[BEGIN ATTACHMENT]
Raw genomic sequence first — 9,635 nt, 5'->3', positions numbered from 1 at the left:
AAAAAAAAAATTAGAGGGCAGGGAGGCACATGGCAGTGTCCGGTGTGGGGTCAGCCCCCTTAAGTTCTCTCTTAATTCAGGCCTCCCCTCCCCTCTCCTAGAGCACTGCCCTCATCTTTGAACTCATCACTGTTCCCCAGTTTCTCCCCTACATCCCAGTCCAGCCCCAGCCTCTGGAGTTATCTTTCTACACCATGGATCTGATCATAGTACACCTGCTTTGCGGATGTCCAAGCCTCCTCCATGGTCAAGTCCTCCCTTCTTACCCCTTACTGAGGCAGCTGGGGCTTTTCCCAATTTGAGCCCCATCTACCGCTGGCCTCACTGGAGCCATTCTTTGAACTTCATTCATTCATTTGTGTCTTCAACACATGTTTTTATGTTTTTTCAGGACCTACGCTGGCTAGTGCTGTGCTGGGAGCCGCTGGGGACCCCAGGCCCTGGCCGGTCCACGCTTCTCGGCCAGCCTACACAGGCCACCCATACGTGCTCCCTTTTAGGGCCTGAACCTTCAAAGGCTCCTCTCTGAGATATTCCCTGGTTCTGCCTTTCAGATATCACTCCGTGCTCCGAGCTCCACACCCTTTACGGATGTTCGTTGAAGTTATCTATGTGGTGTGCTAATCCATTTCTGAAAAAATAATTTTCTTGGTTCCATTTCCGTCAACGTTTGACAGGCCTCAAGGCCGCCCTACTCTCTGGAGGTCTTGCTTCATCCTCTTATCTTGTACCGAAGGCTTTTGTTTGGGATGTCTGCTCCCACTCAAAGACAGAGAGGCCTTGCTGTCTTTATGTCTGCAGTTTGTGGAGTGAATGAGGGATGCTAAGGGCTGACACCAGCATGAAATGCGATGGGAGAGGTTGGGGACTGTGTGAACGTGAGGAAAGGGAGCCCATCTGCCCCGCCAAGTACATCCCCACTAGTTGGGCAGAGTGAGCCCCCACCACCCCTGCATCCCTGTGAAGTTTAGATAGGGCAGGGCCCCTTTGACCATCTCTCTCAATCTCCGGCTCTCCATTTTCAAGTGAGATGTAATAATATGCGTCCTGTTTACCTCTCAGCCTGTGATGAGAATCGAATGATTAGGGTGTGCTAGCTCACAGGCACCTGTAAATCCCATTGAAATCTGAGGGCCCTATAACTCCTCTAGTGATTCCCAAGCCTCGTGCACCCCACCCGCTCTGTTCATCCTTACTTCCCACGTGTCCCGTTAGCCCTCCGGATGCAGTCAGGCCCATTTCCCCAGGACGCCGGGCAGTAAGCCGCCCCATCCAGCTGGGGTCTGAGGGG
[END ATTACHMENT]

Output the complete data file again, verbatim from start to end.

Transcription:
Raw genomic sequence first — 9,635 nt, 5'->3', positions numbered from 1 at the left:
AAAAAAAAAATTAGAGGGCAGGGAGGCACATGGCAGTGTCCGGTGTGGGGTCAGCCCCCTTAAGTTCTCTCTTAATTCAGGCCTCCCCTCCCCTCTCCTAGAGCACTGCCCTCATCTTTGAACTCATCACTGTTCCCCAGTTTCTCCCCTACATCCCAGTCCAGCCCCAGCCTCTGGAGTTATCTTTCTACACCATGGATCTGATCATAGTACACCTGCTTTGCGGATGTCCAAGCCTCCTCCATGGTCAAGTCCTCCCTTCTTACCCCTTACTGAGGCAGCTGGGGCTTTTCCCAATTTGAGCCCCATCTACCGCTGGCCTCACTGGAGCCATTCTTTGAACTTCATTCATTCATTTGTGTCTTCAACACATGTTTTTATGTTTTTTCAGGACCTACGCTGGCTAGTGCTGTGCTGGGAGCCGCTGGGGACCCCAGGCCCTGGCCGGTCCACGCTTCTCGGCCAGCCTACACAGGCCACCCATACGTGCTCCCTTTTAGGGCCTGAACCTTCAAAGGCTCCTCTCTGAGATATTCCCTGGTTCTGCCTTTCAGATATCACTCCGTGCTCCGAGCTCCACACCCTTTACGGATGTTCGTTGAAGTTATCTATGTGGTGTGCTAATCCATTTCTGAAAAAATAATTTTCTTGGTTCCATTTCCGTCAACGTTTGACAGGCCTCAAGGCCGCCCTACTCTCTGGAGGTCTTGCTTCATCCTCTTATCTTGTACCGAAGGCTTTTGTTTGGGATGTCTGCTCCCACTCAAAGACAGAGAGGCCTTGCTGTCTTTATGTCTGCAGTTTGTGGAGTGAATGAGGGATGCTAAGGGCTGACACCAGCATGAAATGCGATGGGAGAGGTTGGGGACTGTGTGAACGTGAGGAAAGGGAGCCCATCTGCCCCGCCAAGTACATCCCCACTAGTTGGGCAGAGTGAGCCCCCACCACCCCTGCATCCCTGTGAAGTTTAGATAGGGCAGGGCCCCTTTGACCATCTCTCTCAATCTCCGGCTCTCCATTTTCAAGTGAGATGTAATAATATGCGTCCTGTTTACCTCTCAGCCTGTGATGAGAATCGAATGATTAGGGTGTGCTAGCTCACAGGCACCTGTAAATCCCATTGAAATCTGAGGGCCCTATAACTCCTCTAGTGATTCCCAAGCCTCGTGCACCCCACCCGCTCTGTTCATCCTTACTTCCCACGTGTCCCGTTAGCCCTCCGGATGCAGTCAGGCCCATTTCCCCAGGACGCCGGGCAGTAAGCCGCCCCATCCAGCTGGGGTCTGAGGGG